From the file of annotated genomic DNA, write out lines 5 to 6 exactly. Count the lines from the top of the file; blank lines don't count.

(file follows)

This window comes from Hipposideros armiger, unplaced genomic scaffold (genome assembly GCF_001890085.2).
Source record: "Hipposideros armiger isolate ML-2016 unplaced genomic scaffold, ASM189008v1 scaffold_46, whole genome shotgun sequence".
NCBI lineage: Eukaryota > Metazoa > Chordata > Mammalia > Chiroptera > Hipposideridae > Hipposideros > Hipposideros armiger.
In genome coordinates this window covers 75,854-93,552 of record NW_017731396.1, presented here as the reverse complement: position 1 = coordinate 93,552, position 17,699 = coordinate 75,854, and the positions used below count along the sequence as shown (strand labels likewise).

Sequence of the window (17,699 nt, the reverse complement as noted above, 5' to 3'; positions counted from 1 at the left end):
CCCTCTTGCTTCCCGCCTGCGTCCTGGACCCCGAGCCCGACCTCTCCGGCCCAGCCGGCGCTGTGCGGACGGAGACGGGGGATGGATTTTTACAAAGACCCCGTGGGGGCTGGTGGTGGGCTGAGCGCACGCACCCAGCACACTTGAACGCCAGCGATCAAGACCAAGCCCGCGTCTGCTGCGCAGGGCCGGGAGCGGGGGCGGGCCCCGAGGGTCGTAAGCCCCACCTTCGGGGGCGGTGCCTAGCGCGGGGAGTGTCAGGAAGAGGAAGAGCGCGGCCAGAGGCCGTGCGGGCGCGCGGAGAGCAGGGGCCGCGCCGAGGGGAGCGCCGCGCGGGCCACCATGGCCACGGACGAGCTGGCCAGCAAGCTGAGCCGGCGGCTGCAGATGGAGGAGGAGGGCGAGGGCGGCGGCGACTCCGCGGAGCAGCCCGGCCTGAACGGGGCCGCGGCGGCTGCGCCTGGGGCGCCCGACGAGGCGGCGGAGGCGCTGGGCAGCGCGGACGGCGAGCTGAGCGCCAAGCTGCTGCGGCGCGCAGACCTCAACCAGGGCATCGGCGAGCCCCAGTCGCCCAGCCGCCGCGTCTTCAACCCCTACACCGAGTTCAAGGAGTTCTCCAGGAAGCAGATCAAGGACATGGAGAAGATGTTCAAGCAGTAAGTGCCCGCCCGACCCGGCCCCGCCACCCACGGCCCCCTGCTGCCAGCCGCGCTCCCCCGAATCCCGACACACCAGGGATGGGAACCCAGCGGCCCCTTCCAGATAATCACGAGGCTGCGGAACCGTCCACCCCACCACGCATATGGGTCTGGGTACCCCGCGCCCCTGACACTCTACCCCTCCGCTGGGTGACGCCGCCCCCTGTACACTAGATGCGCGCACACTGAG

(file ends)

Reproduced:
Sequence of the window (17,699 nt, the reverse complement as noted above, 5' to 3'; positions counted from 1 at the left end):
CCCTCTTGCTTCCCGCCTGCGTCCTGGACCCCGAGCCCGACCTCTCCGGCCCAGCCGGCGCTGTGCGGACGGAGACGGGGGATGGATTTTTACAAAGACCCCGTGGGGGCTGGTGGTGGGCTGAGCGCACGCACCCAGCACACTTGAACGCCAGCGATCAAGACCAAGCCCGCGTCTGCTGCGCAGGGCCGGGAGCGGGGGCGGGCCCCGAGGGTCGTAAGCCCCACCTTCGGGGGCGGTGCCTAGCGCGGGGAGTGTCAGGAAGAGGAAGAGCGCGGCCAGAGGCCGTGCGGGCGCGCGGAGAGCAGGGGCCGCGCCGAGGGGAGCGCCGCGCGGGCCACCATGGCCACGGACGAGCTGGCCAGCAAGCTGAGCCGGCGGCTGCAGATGGAGGAGGAGGGCGAGGGCGGCGGCGACTCCGCGGAGCAGCCCGGCCTGAACGGGGCCGCGGCGGCTGCGCCTGGGGCGCCCGACGAGGCGGCGGAGGCGCTGGGCAGCGCGGACGGCGAGCTGAGCGCCAAGCTGCTGCGGCGCGCAGACCTCAACCAGGGCATCGGCGAGCCCCAGTCGCCCAGCCGCCGCGTCTTCAACCCCTACACCGAGTTCAAGGAGTTCTCCAGGAAGCAGATCAAGGACATGGAGAAGATGTTCAAGCAGTAAGTGCCCGCCCGACCCGGCCCCGCCACCCACGGCCCCCTGCTGCCAGCCGCGCTCCCCCGAATCCCGACACACCAGGGATGGGAACCCAGCGGCCCCTTCCAGATAATCACGAGGCTGCGGAACCGTCCACCCCACCACGCATATGGGTCTGGGTACCCCGCGCCCCTGACACTCTACCCCTCCGCTGGGTGACGCCGCCCCCTGTACACTAGATGCGCGCACACTGAG